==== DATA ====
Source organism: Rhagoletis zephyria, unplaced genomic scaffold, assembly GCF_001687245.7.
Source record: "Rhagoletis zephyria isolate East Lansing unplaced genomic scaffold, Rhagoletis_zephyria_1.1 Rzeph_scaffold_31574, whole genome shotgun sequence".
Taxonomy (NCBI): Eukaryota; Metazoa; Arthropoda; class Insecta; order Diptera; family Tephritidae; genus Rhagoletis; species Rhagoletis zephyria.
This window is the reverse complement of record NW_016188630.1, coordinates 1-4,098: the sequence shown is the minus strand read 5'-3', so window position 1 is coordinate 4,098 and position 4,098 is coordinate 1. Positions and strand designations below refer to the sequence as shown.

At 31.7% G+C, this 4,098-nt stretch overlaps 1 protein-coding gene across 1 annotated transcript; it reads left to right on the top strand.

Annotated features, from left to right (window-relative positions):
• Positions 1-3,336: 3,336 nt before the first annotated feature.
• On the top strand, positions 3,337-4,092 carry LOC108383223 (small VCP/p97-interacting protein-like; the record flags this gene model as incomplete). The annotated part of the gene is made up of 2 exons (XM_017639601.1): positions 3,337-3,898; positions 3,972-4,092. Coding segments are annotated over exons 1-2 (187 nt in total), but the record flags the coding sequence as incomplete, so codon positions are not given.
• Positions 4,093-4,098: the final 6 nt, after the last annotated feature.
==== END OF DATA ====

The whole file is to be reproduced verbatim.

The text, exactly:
Source organism: Rhagoletis zephyria, unplaced genomic scaffold, assembly GCF_001687245.7.
Source record: "Rhagoletis zephyria isolate East Lansing unplaced genomic scaffold, Rhagoletis_zephyria_1.1 Rzeph_scaffold_31574, whole genome shotgun sequence".
Taxonomy (NCBI): Eukaryota; Metazoa; Arthropoda; class Insecta; order Diptera; family Tephritidae; genus Rhagoletis; species Rhagoletis zephyria.
This window is the reverse complement of record NW_016188630.1, coordinates 1-4,098: the sequence shown is the minus strand read 5'-3', so window position 1 is coordinate 4,098 and position 4,098 is coordinate 1. Positions and strand designations below refer to the sequence as shown.

At 31.7% G+C, this 4,098-nt stretch overlaps 1 protein-coding gene across 1 annotated transcript; it reads left to right on the top strand.

Annotated features, from left to right (window-relative positions):
• Positions 1-3,336: 3,336 nt before the first annotated feature.
• On the top strand, positions 3,337-4,092 carry LOC108383223 (small VCP/p97-interacting protein-like; the record flags this gene model as incomplete). The annotated part of the gene is made up of 2 exons (XM_017639601.1): positions 3,337-3,898; positions 3,972-4,092. Coding segments are annotated over exons 1-2 (187 nt in total), but the record flags the coding sequence as incomplete, so codon positions are not given.
• Positions 4,093-4,098: the final 6 nt, after the last annotated feature.